Retrieved by Pat Darnell | Feb 19, 2013 | Bryan TX
Rubles from heaven: Russians scoop up meteorite chunks for sale - latimes.com: ... "They're calling it the meteorite rush.
Prices asked for purported pieces of the alien visitor range from $20 to $30,000.
“For sale: a piece of meteorite. Cures cancer, AIDS and prostate. Improves academic performance at school, “ reads one ad, which was posted under the name Yevgeny and is perhaps overreaching a bit. He is asking $10,000 for his space rock, without specifying its size."'via Blog this'
Russia's massive meteorite: By the numbers ... the big space rock that crashed into the Ural Mountains last week was the largest in a century, and worth more than its weight in gold ...
55 -- Diameter of the meteorite, in feet, according to NASA
10,000 -- Weight of the meteorite, in tons
500 -- Amount of energy, in kilotons, put out by the meteor as it neared Earth — 30 times the energy of the atomic bomb that struck Hiroshima
40,000 -- Estimated speed of Friday's meteor, in miles per hour, before crashing, according to Russian space agency Roscosmos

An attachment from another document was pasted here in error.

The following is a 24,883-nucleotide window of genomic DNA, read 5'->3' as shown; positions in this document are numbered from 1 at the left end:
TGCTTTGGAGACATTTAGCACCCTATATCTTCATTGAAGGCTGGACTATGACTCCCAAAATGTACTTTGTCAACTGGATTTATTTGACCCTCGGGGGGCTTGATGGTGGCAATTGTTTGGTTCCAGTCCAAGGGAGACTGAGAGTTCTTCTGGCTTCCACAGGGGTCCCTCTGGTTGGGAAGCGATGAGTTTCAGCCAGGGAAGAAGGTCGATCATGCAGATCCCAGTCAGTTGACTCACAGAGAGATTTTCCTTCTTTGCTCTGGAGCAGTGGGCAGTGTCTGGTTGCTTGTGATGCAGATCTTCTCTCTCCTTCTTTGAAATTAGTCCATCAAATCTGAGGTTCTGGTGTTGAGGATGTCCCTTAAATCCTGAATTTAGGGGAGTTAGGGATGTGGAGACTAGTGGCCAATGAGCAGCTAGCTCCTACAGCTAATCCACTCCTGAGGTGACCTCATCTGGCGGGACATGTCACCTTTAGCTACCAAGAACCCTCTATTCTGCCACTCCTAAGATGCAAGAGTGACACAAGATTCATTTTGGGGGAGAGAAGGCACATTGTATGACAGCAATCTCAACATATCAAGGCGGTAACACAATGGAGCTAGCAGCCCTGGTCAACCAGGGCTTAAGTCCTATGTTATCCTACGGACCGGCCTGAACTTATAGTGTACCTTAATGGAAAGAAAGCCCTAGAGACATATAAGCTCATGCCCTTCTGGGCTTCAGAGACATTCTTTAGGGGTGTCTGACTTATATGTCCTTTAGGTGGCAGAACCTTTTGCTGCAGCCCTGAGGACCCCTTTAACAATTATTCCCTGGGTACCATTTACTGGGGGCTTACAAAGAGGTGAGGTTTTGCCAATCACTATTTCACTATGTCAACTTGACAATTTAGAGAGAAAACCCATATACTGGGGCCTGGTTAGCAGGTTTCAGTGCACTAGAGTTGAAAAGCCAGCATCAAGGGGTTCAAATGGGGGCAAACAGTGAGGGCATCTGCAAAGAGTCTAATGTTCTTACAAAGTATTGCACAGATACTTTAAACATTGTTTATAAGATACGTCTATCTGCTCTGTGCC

567 -- Typical cruising speed of a Boeing 747, in miles per hour
25 -- Diameter, in feet, of a hole in frozen Lake Chebarkul, believed to be where a large chunk crashed through the ice
53 -- "Small, stony, black objects," confirmed as meteorite fragments, that scientists have recovered so far from around Lake Chebarkul
$2,220 -- Price per gram of recovered fragments of the meteorite — 40 times the price of gold — according to Dmitry Kachkalin, a member of the Russian Society of Amateur Meteorite Lovers
5,000 -- Rough estimate of known meteors 100 feet in diameter or bigger that could hit Earth,
... according to NASA Sources: Bloomberg Businessweek, CNN, Guardian, Reuters, Space dot com, Wall Street Journal, Wired
" ... The best bet, Ford [Mark Ford, a longtime collector who is chairman of the British and Irish Meteorite Society] says, is to buy from a dealer who is a member of the International Meteorite Collectors Association, a self-policing group of dealers. Ordinarily, after a major meteorite fall, “the dealers are on the next plane,” he says. “But this being Russia, it’s a bit more difficult. They have to get visas, and there are some security issues because Chelyabinsk is a nuclear city.” (Carol Matlack on February 19, 2013. LINK) ... "